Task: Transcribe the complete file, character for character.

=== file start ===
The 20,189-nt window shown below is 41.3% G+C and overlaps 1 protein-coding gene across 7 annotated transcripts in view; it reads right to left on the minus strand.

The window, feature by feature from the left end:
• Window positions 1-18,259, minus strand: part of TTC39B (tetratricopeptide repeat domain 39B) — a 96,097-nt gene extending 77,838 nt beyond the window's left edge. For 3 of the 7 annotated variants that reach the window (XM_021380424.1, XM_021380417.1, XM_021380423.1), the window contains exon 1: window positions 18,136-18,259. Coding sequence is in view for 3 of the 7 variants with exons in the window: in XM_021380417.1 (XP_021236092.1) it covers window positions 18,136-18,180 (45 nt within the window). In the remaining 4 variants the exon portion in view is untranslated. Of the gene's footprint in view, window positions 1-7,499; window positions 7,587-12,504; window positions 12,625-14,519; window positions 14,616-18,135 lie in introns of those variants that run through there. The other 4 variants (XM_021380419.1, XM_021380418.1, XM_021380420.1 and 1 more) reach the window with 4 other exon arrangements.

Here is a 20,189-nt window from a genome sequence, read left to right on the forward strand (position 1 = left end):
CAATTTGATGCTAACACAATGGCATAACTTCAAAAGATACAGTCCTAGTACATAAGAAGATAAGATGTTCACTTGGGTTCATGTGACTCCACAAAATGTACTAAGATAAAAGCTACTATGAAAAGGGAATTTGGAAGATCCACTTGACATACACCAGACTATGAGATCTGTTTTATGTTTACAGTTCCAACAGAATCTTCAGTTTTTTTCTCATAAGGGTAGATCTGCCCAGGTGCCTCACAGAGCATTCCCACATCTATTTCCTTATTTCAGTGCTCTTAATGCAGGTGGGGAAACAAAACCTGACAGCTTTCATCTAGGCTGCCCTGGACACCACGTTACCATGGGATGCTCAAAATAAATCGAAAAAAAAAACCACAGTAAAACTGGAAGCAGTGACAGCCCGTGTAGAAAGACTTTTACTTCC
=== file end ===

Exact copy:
The 20,189-nt window shown below is 41.3% G+C and overlaps 1 protein-coding gene across 7 annotated transcripts in view; it reads right to left on the minus strand.

The window, feature by feature from the left end:
• Window positions 1-18,259, minus strand: part of TTC39B (tetratricopeptide repeat domain 39B) — a 96,097-nt gene extending 77,838 nt beyond the window's left edge. For 3 of the 7 annotated variants that reach the window (XM_021380424.1, XM_021380417.1, XM_021380423.1), the window contains exon 1: window positions 18,136-18,259. Coding sequence is in view for 3 of the 7 variants with exons in the window: in XM_021380417.1 (XP_021236092.1) it covers window positions 18,136-18,180 (45 nt within the window). In the remaining 4 variants the exon portion in view is untranslated. Of the gene's footprint in view, window positions 1-7,499; window positions 7,587-12,504; window positions 12,625-14,519; window positions 14,616-18,135 lie in introns of those variants that run through there. The other 4 variants (XM_021380419.1, XM_021380418.1, XM_021380420.1 and 1 more) reach the window with 4 other exon arrangements.

Here is a 20,189-nt window from a genome sequence, read left to right on the forward strand (position 1 = left end):
CAATTTGATGCTAACACAATGGCATAACTTCAAAAGATACAGTCCTAGTACATAAGAAGATAAGATGTTCACTTGGGTTCATGTGACTCCACAAAATGTACTAAGATAAAAGCTACTATGAAAAGGGAATTTGGAAGATCCACTTGACATACACCAGACTATGAGATCTGTTTTATGTTTACAGTTCCAACAGAATCTTCAGTTTTTTTCTCATAAGGGTAGATCTGCCCAGGTGCCTCACAGAGCATTCCCACATCTATTTCCTTATTTCAGTGCTCTTAATGCAGGTGGGGAAACAAAACCTGACAGCTTTCATCTAGGCTGCCCTGGACACCACGTTACCATGGGATGCTCAAAATAAATCGAAAAAAAAAACCACAGTAAAACTGGAAGCAGTGACAGCCCGTGTAGAAAGACTTTTACTTCC